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How Punishment Severity Affects Jury Verdicts: Evidence from Two Natural Experiments

Journal article
Authors Anna Bindler
Randi Hjalmarsson
Published in American Economic Journal: Economic Policy
Volume 10
Issue 4
Pages 36-78
ISSN 1945-7731
Publication year 2018
Published at Department of Economics
Pages 36-78
Language en
Links https://pubs.aeaweb.org/doi/pdfplus...
Subject categories Economics

Abstract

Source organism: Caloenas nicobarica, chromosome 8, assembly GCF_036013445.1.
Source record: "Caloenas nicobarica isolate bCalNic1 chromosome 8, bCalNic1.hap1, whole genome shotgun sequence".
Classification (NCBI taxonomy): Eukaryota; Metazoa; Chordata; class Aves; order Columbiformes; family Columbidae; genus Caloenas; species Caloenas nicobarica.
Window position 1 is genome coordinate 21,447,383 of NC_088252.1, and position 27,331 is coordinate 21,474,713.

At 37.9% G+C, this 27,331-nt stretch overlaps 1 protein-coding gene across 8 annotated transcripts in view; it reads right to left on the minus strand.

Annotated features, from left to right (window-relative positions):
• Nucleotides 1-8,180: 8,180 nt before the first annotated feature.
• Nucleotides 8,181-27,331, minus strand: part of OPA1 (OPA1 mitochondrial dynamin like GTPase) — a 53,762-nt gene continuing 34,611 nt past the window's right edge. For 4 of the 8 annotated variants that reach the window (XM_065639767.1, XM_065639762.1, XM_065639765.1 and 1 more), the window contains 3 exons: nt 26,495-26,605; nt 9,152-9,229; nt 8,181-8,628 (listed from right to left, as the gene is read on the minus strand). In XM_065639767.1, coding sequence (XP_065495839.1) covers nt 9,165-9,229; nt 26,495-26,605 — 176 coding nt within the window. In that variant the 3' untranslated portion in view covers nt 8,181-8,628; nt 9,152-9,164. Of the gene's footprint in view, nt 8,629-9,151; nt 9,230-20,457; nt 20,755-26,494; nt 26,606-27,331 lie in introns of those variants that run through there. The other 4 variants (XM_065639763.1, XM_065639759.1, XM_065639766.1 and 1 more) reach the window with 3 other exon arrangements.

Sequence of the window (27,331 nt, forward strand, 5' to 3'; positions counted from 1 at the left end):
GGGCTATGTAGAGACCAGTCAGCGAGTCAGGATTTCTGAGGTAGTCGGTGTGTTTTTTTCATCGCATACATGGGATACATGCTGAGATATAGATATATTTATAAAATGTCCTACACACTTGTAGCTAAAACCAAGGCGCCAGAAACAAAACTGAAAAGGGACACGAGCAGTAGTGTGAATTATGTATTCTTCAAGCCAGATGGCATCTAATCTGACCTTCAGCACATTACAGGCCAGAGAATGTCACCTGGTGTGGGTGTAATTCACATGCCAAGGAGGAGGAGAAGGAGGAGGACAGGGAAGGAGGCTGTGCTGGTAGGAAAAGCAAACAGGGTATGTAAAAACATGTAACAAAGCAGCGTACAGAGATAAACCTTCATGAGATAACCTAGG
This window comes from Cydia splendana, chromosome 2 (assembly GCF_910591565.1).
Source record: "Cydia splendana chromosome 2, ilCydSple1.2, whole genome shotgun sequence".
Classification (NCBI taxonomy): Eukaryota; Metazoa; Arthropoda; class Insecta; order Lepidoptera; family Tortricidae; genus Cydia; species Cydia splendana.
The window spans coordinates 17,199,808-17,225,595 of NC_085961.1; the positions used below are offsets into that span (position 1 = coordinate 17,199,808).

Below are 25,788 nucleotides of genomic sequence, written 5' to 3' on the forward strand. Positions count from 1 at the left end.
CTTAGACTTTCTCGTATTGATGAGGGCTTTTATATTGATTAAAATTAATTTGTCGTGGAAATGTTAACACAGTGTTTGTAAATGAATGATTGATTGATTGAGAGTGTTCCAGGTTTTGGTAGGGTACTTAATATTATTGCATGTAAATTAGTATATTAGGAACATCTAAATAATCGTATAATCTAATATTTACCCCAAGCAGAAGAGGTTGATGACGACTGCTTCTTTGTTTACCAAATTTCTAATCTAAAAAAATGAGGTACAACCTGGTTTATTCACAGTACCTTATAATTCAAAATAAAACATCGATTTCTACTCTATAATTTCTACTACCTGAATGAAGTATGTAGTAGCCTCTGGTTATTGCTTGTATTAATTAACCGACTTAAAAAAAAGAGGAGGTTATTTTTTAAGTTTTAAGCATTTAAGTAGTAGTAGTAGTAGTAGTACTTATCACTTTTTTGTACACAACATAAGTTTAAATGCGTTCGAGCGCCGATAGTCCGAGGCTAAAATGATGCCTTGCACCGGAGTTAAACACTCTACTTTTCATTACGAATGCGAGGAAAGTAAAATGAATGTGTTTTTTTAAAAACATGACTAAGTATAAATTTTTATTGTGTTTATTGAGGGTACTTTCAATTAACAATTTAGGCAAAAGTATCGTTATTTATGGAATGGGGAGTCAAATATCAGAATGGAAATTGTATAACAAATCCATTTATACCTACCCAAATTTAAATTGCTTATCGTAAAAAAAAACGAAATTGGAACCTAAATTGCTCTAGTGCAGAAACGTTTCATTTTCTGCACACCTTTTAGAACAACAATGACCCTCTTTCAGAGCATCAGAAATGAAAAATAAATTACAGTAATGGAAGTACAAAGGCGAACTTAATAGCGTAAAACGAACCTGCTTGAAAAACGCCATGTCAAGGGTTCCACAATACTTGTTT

This paper studies the effect of punishment severity on jury decision-making using archival data from London's Old Bailey Criminal Court from 1772 to 1871. We exploit two natural experiments in English history, resulting in sharp decreases in punishment severity: the offense-specific abolition of capital punishment and the temporary halt of penal transportation during the American Revolution. Using difference-in-differences to study the former and a pre-post design for the latter, we find a large, significant and permanent impact on jury behavior: juries are more likely to convict overall and across crime categories. Moreover, the effect size differs with defendants' gender.

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